Food intolerance or Food Allergy? The Most Common Health Issues That Mimic Common Allergies

Diagnosing food intolerance can be tricky. For one, its symptoms often overlap with those of other conditions, most notably food allergy. When children break out in skin rashes and feel bloated after a scrumptious meal, parents get concerned — and they should be. Be that as it may, parents should be careful not to jump to conclusions. Once a child develops symptoms usually associated with food intolerance, the first order of business is to get a proper diagnosis. Once that part is done, you can proceed to determining and executing the proper treatment.

As mentioned earlier, getting the correct diagnosis is often where it gets difficult. To avoid confusion, perhaps it’s best to kick things off with a formal definition.

What is a food intolerance?

According to NHS, A food intolerance is a “difficulty digesting certain foods and having an unpleasant physical reaction to them.”

If that definition sounds broad, that’s because it is. So a breakdown of all symptoms is in order.

Here are the most common symptoms of food intolerance, according to the Australian NSW Food Authority:

  • Bloating
  • Migraines
  • Headaches
  • A cough
  • A runny nose
  • Feeling under the weather
  • Stomach ache
  • Irritable Bowel
  • Hives

Now that’s a lot of symptoms. Looking at them now, it’s quite telling why people who suffer from food intolerance often misdiagnose themselves. Sometimes the culprit is stress or a stomach bug. For infants, food intolerance is usually mistaken for teething or the other way around. In most cases, parents mistake food intolerance for food allergy just because they are more familiar with the latter.

Food intolerance vs allergy: signs your child has allergies and not a food intolerance

Unlike a food allergy, food intolerance is an inability to process a certain type of food. The adverse reaction is usually caused by an enzyme deficiency. Conversely, the symptoms of food allergy are an immediate reaction of the immune system, usually involving the compound histamine. The most important distinction is that food intolerance is not serious whereas food allergy is potentially life-threatening.

Most people often confuse the two, but food intolerance and food allergy have key differences that distinguish one from the other.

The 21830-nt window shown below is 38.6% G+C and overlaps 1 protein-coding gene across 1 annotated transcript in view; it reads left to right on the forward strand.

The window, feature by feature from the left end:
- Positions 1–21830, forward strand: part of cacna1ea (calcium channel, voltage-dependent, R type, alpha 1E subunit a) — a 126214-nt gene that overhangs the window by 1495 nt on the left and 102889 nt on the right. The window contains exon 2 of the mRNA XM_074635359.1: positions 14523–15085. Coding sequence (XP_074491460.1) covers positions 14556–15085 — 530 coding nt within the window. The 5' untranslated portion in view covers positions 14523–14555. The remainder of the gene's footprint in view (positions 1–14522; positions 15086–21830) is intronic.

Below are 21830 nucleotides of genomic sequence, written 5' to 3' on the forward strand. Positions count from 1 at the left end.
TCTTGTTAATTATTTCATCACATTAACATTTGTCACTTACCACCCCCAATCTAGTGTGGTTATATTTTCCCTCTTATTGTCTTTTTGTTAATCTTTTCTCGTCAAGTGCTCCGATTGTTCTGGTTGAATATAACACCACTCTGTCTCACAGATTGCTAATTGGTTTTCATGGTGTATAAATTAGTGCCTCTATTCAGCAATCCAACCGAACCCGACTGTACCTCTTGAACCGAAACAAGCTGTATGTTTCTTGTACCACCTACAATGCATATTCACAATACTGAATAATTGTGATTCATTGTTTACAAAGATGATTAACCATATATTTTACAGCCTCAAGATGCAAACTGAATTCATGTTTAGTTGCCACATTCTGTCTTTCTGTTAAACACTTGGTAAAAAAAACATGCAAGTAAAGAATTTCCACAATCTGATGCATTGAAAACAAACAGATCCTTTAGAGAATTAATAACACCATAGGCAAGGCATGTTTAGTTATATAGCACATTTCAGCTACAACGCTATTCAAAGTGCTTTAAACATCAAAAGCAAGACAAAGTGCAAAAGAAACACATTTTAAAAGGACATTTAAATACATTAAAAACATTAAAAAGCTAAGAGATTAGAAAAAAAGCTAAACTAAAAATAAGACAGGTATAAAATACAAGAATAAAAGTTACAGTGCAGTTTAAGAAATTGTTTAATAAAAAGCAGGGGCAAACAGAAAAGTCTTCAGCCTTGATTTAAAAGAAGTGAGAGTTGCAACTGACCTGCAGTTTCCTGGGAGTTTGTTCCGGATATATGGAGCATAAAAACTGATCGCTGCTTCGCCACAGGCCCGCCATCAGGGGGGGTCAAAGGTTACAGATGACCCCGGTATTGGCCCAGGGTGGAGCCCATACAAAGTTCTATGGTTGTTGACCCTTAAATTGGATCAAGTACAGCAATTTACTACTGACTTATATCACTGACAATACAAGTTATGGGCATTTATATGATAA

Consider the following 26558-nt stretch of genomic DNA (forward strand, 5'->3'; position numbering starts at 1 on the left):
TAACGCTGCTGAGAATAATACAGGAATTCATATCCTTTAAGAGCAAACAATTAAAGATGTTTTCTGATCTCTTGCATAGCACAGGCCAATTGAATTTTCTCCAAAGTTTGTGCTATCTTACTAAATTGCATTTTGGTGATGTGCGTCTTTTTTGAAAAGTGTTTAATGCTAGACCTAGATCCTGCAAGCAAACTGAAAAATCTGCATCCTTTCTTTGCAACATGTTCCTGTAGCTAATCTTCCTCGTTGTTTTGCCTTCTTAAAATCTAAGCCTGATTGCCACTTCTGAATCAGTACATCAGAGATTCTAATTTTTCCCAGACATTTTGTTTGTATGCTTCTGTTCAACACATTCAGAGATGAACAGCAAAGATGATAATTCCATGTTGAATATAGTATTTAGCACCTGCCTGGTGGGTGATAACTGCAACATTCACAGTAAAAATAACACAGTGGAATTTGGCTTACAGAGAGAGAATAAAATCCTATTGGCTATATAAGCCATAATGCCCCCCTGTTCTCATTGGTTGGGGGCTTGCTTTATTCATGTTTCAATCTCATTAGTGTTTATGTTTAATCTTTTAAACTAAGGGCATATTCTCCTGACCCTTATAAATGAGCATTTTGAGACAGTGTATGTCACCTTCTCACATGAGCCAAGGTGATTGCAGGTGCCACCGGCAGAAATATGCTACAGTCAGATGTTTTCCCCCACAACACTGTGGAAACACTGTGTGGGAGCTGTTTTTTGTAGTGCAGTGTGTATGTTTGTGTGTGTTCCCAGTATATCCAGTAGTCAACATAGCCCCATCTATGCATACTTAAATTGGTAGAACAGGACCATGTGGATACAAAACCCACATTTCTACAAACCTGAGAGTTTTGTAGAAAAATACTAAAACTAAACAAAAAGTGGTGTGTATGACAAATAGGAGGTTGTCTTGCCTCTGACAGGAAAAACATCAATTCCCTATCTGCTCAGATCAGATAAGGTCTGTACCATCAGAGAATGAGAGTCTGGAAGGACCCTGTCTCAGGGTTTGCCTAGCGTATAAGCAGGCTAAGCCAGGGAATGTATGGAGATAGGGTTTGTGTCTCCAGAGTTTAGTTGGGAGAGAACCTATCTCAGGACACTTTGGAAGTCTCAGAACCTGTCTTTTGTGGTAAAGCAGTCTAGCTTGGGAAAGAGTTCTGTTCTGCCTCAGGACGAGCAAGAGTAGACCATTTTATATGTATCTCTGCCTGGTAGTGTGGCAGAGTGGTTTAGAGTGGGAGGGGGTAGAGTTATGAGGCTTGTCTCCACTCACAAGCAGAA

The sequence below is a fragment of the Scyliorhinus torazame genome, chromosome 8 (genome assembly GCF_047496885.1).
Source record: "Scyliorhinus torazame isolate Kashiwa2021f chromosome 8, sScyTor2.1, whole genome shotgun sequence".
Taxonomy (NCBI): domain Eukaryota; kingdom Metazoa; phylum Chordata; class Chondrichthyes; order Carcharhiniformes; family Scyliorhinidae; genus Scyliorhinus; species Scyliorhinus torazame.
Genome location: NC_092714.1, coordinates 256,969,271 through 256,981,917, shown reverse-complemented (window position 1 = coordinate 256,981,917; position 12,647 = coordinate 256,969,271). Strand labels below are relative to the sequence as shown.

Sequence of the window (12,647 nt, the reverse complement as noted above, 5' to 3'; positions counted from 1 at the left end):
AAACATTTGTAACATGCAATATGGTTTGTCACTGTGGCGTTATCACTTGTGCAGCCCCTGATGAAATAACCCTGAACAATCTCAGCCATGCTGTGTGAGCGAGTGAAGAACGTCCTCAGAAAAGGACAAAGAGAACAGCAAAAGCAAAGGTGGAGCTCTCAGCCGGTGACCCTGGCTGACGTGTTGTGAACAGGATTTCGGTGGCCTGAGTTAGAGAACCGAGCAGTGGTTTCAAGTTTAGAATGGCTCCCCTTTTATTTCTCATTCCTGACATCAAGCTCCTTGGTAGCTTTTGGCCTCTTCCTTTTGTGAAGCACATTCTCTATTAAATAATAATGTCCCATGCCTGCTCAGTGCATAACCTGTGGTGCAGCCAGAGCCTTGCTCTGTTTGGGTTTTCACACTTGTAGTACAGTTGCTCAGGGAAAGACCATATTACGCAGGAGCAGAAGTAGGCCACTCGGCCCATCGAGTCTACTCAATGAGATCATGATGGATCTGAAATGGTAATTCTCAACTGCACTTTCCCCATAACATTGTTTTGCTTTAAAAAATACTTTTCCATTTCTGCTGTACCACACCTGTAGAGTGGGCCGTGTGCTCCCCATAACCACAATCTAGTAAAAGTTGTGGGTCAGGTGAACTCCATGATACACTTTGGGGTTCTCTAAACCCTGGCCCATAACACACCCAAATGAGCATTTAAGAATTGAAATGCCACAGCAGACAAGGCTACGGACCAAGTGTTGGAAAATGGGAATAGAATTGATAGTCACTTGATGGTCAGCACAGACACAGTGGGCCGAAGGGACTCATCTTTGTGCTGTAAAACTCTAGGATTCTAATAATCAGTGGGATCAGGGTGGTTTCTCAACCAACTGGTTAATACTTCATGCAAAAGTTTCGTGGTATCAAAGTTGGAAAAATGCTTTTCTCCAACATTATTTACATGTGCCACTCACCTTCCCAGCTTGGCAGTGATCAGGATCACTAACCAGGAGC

Length of time before symptoms start.

The symptoms of food intolerance take more time to manifest, taking up to 72 hours (making it difficult to home in on the offending food). The warning signs of food allergy, on the other hand, occur within minutes to two hours following the ingestion of the allergen.

Amount of food taken.

Another telling difference is that unlike a food allergy, food intolerance is triggered after eating considerable amounts of certain foods. In contrast, a person suffering from food allergy only has to eat a tiny morsel of the wrong food before he feels any of the symptoms.

Stark difference in the variety of foods causing the reaction.

The types of food that trigger food allergies are very few: milk, eggs, tree nuts, shellfish, peanuts, and fish. Food intolerance, on the other hand, is caused by many different foods.

A common type of food intolerance is lactose intolerance, which is an inability to digest milk sugar (lactose). Gluten intolerance is another common malady, which, as the term implies, causes adverse reactions after ingesting gluten. Gluten is a type of protein often found in wheat, barley, and rye.

Other than dairy products and wheat gluten products, here are foods that are more commonly known to cause food intolerance symptoms:

  • monosodium glutamate (MSG)
  • caffeine
  • alcohol
  • artificial sweeteners
  • histamine (found in Quorn, mushrooms, pickled and cured foods, and alcoholic drinks)
  • toxins, viruses, bacteria or parasites that have contaminated food
  • artificial food colors, preservatives or flavor enhancers

How to treat food intolerance

If you find out that your body is unable to tolerate a particular food, the best course of action is to stop eating it for a while (two weeks at the most) and then reintroducing it into your diet in small amounts while monitoring if the symptoms will occur again.

If you think you and your child are experiencing food intolerance, it’s always best to consult your doctor immediately.

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